The Face of the Moon

12. Mayer, Tobias (1723-1762).

Bericht von den Mondskugeln. -- Nuremberg: Zu finden in der Homännischen Officin, 1750.

Mayer introduced the revolutionary idea of using a micrometer within the telescope to determine the exact positions of the lunar features. He began his lunar studies in 1748 and made at least 40 detailed drawings of various regions, from which he planned to construct both a lunar map and a lunar globe. In 1750 the Cosmographical Society of Nuremberg issued a prospectus for the globe, which included two plates, made from Mayer's drawings, to demonstrate the quality of his observations. The lunar globe was never produced, as the publisher flirted with bankruptcy, and Mayer became involved in other projects. But his two lunar maps and his careful drawings were eventually published (see items 13 and 25).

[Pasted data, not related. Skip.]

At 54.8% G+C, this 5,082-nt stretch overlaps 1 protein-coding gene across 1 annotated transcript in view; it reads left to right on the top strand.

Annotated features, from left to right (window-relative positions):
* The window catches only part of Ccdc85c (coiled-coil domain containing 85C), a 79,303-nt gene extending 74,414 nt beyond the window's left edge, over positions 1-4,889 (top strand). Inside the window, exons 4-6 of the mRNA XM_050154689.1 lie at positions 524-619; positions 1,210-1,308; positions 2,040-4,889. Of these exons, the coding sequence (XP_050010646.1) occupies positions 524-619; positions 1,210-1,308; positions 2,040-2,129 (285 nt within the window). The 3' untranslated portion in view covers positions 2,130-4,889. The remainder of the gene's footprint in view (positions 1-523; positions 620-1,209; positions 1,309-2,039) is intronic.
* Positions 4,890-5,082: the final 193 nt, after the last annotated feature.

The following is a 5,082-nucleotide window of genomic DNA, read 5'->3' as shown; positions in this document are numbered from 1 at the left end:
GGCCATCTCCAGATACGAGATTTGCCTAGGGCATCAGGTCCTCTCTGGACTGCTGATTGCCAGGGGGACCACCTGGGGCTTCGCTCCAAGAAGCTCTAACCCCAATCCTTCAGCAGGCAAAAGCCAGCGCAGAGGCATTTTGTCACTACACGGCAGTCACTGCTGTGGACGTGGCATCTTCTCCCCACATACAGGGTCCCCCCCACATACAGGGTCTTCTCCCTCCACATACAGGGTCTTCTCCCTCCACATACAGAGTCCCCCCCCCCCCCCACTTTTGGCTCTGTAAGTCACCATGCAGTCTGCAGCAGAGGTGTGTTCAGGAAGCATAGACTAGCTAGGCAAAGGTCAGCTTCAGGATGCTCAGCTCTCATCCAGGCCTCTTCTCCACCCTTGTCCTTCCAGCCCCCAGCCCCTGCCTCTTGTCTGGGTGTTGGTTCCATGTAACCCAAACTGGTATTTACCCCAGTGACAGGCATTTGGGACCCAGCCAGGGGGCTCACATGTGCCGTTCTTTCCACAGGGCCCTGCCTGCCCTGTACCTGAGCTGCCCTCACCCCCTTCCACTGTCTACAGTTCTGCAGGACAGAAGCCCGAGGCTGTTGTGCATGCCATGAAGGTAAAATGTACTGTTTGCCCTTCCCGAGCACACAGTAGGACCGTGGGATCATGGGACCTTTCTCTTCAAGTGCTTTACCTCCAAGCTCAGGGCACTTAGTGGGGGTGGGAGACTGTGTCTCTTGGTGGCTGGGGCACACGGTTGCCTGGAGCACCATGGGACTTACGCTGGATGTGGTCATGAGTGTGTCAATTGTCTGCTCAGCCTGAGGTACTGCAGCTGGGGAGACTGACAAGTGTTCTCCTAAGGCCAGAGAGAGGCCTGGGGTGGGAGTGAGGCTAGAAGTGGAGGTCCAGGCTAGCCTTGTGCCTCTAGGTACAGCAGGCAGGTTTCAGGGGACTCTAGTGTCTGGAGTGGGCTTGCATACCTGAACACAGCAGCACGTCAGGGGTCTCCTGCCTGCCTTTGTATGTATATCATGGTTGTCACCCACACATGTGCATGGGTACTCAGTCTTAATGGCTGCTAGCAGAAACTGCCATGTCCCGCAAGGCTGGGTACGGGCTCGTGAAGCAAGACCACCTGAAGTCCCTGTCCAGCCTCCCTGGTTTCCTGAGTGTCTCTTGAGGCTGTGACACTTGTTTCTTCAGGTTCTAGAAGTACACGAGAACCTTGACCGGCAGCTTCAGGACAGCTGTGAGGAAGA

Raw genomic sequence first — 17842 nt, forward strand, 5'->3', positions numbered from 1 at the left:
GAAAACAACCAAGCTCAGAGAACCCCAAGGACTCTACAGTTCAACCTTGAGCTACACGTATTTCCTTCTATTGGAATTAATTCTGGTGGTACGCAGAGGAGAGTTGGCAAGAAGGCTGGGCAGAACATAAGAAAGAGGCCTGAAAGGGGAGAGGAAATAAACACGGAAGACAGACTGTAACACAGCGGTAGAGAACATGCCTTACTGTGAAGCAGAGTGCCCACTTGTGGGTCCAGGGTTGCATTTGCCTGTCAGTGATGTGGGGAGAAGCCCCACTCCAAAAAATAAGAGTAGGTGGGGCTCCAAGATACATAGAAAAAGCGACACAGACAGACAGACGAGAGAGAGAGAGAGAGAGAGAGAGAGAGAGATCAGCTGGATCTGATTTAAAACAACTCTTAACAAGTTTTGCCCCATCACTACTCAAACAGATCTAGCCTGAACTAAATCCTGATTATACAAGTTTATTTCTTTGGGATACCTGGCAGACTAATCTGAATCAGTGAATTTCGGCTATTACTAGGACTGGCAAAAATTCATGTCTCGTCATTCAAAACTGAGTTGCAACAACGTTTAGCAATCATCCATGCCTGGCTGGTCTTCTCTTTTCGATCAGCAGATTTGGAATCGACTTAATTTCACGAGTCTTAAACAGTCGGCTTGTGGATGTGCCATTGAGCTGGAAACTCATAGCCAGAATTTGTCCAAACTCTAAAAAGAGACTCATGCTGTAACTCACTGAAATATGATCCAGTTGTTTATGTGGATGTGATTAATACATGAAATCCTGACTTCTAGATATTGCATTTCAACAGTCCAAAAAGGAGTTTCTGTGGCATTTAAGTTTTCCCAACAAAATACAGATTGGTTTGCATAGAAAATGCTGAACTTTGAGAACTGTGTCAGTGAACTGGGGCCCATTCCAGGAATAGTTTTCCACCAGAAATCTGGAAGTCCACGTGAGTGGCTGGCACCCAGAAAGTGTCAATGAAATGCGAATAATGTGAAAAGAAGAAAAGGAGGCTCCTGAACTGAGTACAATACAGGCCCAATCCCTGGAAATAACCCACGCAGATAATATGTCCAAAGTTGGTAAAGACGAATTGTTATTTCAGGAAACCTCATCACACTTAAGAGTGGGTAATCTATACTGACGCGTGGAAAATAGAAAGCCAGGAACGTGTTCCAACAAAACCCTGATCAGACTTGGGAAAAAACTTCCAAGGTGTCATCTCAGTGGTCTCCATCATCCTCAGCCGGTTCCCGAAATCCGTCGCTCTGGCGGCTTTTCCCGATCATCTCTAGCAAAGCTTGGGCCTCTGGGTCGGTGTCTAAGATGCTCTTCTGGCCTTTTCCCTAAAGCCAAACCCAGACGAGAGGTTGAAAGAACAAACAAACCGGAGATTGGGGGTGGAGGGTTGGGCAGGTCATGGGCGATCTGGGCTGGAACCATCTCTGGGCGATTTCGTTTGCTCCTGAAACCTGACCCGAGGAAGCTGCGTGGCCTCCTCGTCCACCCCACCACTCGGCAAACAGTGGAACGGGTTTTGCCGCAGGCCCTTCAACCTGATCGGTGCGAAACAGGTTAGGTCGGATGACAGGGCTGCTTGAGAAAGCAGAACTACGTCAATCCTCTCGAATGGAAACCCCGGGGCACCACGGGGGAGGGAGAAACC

image - click to enlarge

This plate, which shows the region in the lunar highlands around Scheiner and Longomontanus, is remarkable for two reasons. First, it is a mezzotint, the first time this technique was used for a lunar map (if we except a tiny text engraving of the crater Plato by Bianchini, not shown, but in item 11). Second, the engraver failed to reverse the drawing, and so the craters which appear here on the left of the terminator should actually lie on the right. As the caption belatedly explains: "If you want to view the print correctly, you must hold it up to a mirror."

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